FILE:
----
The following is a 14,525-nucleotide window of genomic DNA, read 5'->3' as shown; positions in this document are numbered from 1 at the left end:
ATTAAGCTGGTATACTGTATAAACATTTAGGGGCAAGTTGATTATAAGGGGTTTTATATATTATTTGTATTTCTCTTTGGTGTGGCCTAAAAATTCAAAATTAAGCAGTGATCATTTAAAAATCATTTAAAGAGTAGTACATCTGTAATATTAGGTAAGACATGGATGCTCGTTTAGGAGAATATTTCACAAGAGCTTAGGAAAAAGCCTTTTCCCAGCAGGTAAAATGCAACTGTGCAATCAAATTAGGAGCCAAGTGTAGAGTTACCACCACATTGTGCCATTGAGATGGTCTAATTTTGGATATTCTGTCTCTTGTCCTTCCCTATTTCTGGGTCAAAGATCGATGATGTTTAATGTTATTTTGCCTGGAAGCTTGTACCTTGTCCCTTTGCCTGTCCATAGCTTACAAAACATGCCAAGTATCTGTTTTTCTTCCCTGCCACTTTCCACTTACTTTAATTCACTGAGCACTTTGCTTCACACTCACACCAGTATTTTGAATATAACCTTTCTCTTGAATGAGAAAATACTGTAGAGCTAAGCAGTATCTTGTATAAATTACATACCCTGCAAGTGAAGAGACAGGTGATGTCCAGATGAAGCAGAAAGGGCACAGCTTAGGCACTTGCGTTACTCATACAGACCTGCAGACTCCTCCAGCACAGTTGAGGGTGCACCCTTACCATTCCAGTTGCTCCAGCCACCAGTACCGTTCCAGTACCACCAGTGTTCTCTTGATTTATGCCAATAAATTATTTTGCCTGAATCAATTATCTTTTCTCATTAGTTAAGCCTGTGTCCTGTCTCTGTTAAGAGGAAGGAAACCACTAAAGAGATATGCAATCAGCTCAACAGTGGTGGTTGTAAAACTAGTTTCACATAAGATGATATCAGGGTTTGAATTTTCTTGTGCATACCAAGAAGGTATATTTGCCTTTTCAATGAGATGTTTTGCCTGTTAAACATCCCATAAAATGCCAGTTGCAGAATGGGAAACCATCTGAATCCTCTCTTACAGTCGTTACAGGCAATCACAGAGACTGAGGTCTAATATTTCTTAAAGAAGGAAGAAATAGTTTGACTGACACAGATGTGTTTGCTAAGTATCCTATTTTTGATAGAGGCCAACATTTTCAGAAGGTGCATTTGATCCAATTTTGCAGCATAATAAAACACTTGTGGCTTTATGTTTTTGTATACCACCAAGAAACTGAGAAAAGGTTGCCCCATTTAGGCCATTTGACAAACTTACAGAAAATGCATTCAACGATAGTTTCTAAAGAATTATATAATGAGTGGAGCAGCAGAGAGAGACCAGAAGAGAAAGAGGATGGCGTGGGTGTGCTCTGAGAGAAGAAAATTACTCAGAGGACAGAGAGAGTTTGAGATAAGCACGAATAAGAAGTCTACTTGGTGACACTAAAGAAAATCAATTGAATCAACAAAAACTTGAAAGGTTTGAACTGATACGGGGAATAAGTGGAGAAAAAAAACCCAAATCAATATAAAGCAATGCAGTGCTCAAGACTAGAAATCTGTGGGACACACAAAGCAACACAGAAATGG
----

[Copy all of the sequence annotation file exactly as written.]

The following is a 14,525-nucleotide window of genomic DNA, read 5'->3' as shown; positions in this document are numbered from 1 at the left end:
ATTAAGCTGGTATACTGTATAAACATTTAGGGGCAAGTTGATTATAAGGGGTTTTATATATTATTTGTATTTCTCTTTGGTGTGGCCTAAAAATTCAAAATTAAGCAGTGATCATTTAAAAATCATTTAAAGAGTAGTACATCTGTAATATTAGGTAAGACATGGATGCTCGTTTAGGAGAATATTTCACAAGAGCTTAGGAAAAAGCCTTTTCCCAGCAGGTAAAATGCAACTGTGCAATCAAATTAGGAGCCAAGTGTAGAGTTACCACCACATTGTGCCATTGAGATGGTCTAATTTTGGATATTCTGTCTCTTGTCCTTCCCTATTTCTGGGTCAAAGATCGATGATGTTTAATGTTATTTTGCCTGGAAGCTTGTACCTTGTCCCTTTGCCTGTCCATAGCTTACAAAACATGCCAAGTATCTGTTTTTCTTCCCTGCCACTTTCCACTTACTTTAATTCACTGAGCACTTTGCTTCACACTCACACCAGTATTTTGAATATAACCTTTCTCTTGAATGAGAAAATACTGTAGAGCTAAGCAGTATCTTGTATAAATTACATACCCTGCAAGTGAAGAGACAGGTGATGTCCAGATGAAGCAGAAAGGGCACAGCTTAGGCACTTGCGTTACTCATACAGACCTGCAGACTCCTCCAGCACAGTTGAGGGTGCACCCTTACCATTCCAGTTGCTCCAGCCACCAGTACCGTTCCAGTACCACCAGTGTTCTCTTGATTTATGCCAATAAATTATTTTGCCTGAATCAATTATCTTTTCTCATTAGTTAAGCCTGTGTCCTGTCTCTGTTAAGAGGAAGGAAACCACTAAAGAGATATGCAATCAGCTCAACAGTGGTGGTTGTAAAACTAGTTTCACATAAGATGATATCAGGGTTTGAATTTTCTTGTGCATACCAAGAAGGTATATTTGCCTTTTCAATGAGATGTTTTGCCTGTTAAACATCCCATAAAATGCCAGTTGCAGAATGGGAAACCATCTGAATCCTCTCTTACAGTCGTTACAGGCAATCACAGAGACTGAGGTCTAATATTTCTTAAAGAAGGAAGAAATAGTTTGACTGACACAGATGTGTTTGCTAAGTATCCTATTTTTGATAGAGGCCAACATTTTCAGAAGGTGCATTTGATCCAATTTTGCAGCATAATAAAACACTTGTGGCTTTATGTTTTTGTATACCACCAAGAAACTGAGAAAAGGTTGCCCCATTTAGGCCATTTGACAAACTTACAGAAAATGCATTCAACGATAGTTTCTAAAGAATTATATAATGAGTGGAGCAGCAGAGAGAGACCAGAAGAGAAAGAGGATGGCGTGGGTGTGCTCTGAGAGAAGAAAATTACTCAGAGGACAGAGAGAGTTTGAGATAAGCACGAATAAGAAGTCTACTTGGTGACACTAAAGAAAATCAATTGAATCAACAAAAACTTGAAAGGTTTGAACTGATACGGGGAATAAGTGGAGAAAAAAAACCCAAATCAATATAAAGCAATGCAGTGCTCAAGACTAGAAATCTGTGGGACACACAAAGCAACACAGAAATGG